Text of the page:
Hello, and welcome to those who have joined up since our last newsletter.
Don’t you find regional variations in language interesting? Dave and I certainly do, and from the frequent exchanges on the BE Forum it seems we’re far from alone in this.
When I was growing up the language most people spoke at home was called Doric. Most outsiders (even other Scots) couldn’t understand even one word of what was being said – it’s as far removed from English as that. Bits of it sound more German or Danish than English! At one stage some council or other (I think it was Moray) started making some of their publications available in Doric as well as English, and I believe you can now take evening classes in some places.
Of course, promoting minority languages happens elsewhere in the UK. (Only in recent years, mind you. I well remember that we were all forbidden to speak Doric at school, and in years gone by some schools used to impose quite shocking punishments on pupils who were caught speaking their native tongue instead of English.) You can’t go far in Wales without seeing plenty of evidence of the Welsh language (it even got its own television channel in 1982 with the creation of Sianel 4 Cymru). And the same has happened – to a lesser extent – with Scots Gaelic in the Highlands, particularly in the Western Isles. They’ve even started putting Gaelic street names up in Inverness, although I can’t imagine there are many Gaelic speakers living there.
But more recently this promotion has extended to variations of English. Various councils in Scotland have started including Lallans in their letterheads, and in Northern Ireland I gather you can now see the same thing happening with Ulster Scots (and Irish). I’m not sure whether anywhere in England has gone as far as this, though it seems doubtful.
So why are we looking at language this week? Well, our pal Jayne recently posted on the BE Forum about a Doric poetry website she’d found. The BE Forum seems to have become a haven for Doric speakers – there are a good half-dozen or more who either speak it, or can at least understand it. Anyway, in the course of the discussion Jayne also posted some extracts of writing in Middle English (English as it was written and spoken round about the 13th century) and Old English (about the 7th-8th century). It’s a stretch to understand the Middle English – it’s well nigh impossible to make any sense at all of the Old English (Dave had a real struggle, even after having studied Old High German and Old Icelandic at university).
In the meantime we’ve been watching The Forsyte Saga on video. Some of the language used there is quite jarring to the contemporary ear – for instance, literature with explicit sexual content is described as “advanced” rather than “adult”. (Calling it “adult” is a personal bugbear of mine – I think “adult” should simply mean “for grown-ups”.) It’s funny how even apparently well-established words have changed their meanings over the years. “Gay” is an obvious example. But a couple of hundred years ago “nice” was a rather insulting word meaning “nit-picking” (as in a “nice distinction”) and “silly” was a perfectly inoffensive word meaning “innocent”!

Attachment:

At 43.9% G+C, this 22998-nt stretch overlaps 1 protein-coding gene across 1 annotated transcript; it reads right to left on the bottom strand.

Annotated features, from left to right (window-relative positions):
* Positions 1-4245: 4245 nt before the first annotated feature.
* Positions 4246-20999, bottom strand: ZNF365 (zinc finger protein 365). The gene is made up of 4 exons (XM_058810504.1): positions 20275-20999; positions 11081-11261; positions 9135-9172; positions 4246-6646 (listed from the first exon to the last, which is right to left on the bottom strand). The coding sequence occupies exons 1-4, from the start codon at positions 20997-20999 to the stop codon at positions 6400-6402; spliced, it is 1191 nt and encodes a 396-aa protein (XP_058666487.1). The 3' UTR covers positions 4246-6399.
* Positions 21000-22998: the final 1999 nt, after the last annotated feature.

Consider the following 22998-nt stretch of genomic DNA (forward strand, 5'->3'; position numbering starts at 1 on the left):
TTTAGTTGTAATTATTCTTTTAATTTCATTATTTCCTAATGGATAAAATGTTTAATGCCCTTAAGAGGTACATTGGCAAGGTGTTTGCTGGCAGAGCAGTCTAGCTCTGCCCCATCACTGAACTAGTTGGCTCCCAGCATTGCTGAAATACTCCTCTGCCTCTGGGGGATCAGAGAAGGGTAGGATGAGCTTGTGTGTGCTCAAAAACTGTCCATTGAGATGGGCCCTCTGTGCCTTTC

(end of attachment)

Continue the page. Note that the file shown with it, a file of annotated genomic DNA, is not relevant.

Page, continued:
Did you grow up speaking something other than “standard” English? Why not comment and tell us about it?
The British Library have an interesting collection of soundfiles of dialects going back to the early 1950s. Unfortunately it only covers England and one or two Isle of Man speakers.
British Library – English Dialects
To redress the balance a bit (at least as far as Scots is concerned) here’s a link to Wir Ain Leid, an online introduction to Modern Scots:
Wir Ain Leid
Some strange search terms which have led people to visit British Expat recently:
Till next time…
British Expat Magazine
“It is impossible for an Englishman to open his mouth without making some other Englishman hate or despise him.”
George Bernard Shaw, Irish playwright (1856-1950), in the preface to Pygmalion (1912)
Noddy Holder goes into a tailor’s to be fitted for a new outfit.
After decking him out in the finest velvet suit with wide lapels and windjammer flares, the tailor asks him, “How would Sir like a nice kipper tie?”
“Ar, goo on,” Noddy replies. “Milk and two sugars, please.”
Kay has been an expat for 25 years. She set up the British Expat website more than 15 years ago, whilst living in London and missing the expat life. These days she spends much of her time lugging computers and cameras around the world. (Dave gets to deal with all the really heavy stuff.)